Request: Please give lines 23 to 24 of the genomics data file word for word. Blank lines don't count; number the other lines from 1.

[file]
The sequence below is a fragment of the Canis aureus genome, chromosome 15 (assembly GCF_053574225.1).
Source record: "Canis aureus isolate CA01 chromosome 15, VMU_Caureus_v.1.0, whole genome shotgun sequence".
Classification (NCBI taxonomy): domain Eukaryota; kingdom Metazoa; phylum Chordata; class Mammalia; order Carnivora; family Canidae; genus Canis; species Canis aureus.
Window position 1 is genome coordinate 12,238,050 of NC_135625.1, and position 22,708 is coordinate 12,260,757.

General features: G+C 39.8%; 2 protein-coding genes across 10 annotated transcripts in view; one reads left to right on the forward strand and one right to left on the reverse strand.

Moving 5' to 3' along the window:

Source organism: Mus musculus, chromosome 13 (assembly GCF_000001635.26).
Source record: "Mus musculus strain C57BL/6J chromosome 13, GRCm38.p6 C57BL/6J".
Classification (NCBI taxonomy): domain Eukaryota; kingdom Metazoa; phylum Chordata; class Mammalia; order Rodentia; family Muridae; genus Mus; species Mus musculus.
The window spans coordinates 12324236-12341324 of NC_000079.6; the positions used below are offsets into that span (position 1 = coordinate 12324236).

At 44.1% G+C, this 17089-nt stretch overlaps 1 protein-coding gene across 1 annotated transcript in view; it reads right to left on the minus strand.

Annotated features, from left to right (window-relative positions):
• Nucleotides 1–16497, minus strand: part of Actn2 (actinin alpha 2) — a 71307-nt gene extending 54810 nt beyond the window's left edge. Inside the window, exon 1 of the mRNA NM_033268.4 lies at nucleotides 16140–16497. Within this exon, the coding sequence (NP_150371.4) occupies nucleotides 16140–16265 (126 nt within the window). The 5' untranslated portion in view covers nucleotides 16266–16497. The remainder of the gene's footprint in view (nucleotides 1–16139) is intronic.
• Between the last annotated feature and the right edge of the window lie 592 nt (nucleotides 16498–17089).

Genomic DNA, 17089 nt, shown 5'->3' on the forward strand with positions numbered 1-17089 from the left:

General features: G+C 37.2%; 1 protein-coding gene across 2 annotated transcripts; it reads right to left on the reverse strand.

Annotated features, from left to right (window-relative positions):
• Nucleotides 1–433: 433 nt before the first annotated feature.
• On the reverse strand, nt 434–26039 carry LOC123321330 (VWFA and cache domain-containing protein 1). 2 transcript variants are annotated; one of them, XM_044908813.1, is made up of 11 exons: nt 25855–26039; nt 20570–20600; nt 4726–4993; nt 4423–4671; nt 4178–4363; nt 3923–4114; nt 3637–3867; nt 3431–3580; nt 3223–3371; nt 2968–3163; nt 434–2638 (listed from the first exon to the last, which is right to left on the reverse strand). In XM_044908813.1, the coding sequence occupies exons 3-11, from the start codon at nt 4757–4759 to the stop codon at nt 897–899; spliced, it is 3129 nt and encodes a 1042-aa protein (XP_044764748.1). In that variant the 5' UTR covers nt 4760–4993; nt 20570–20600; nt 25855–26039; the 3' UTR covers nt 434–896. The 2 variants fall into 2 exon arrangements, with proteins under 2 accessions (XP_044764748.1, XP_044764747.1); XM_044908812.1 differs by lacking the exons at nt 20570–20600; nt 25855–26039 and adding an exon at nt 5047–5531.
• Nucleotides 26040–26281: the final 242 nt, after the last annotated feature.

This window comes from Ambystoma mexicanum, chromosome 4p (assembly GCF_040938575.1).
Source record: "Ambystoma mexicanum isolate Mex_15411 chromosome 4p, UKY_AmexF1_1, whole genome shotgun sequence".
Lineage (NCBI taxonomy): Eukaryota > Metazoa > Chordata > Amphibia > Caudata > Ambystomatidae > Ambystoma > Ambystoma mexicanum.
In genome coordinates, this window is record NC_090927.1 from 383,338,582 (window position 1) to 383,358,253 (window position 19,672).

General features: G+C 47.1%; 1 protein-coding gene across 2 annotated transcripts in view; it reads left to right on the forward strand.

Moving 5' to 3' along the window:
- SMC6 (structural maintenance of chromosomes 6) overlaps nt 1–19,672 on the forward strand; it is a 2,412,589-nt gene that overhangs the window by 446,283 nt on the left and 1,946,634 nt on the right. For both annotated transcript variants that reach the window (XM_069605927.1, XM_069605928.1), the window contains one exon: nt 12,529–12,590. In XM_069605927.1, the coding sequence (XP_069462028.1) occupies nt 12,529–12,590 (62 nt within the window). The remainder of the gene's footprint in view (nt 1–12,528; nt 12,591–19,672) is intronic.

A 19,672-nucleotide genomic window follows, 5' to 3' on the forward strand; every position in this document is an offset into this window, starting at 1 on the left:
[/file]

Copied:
Lineage (NCBI taxonomy): Eukaryota > Metazoa > Chordata > Amphibia > Caudata > Ambystomatidae > Ambystoma > Ambystoma mexicanum.
In genome coordinates, this window is record NC_090927.1 from 383,338,582 (window position 1) to 383,358,253 (window position 19,672).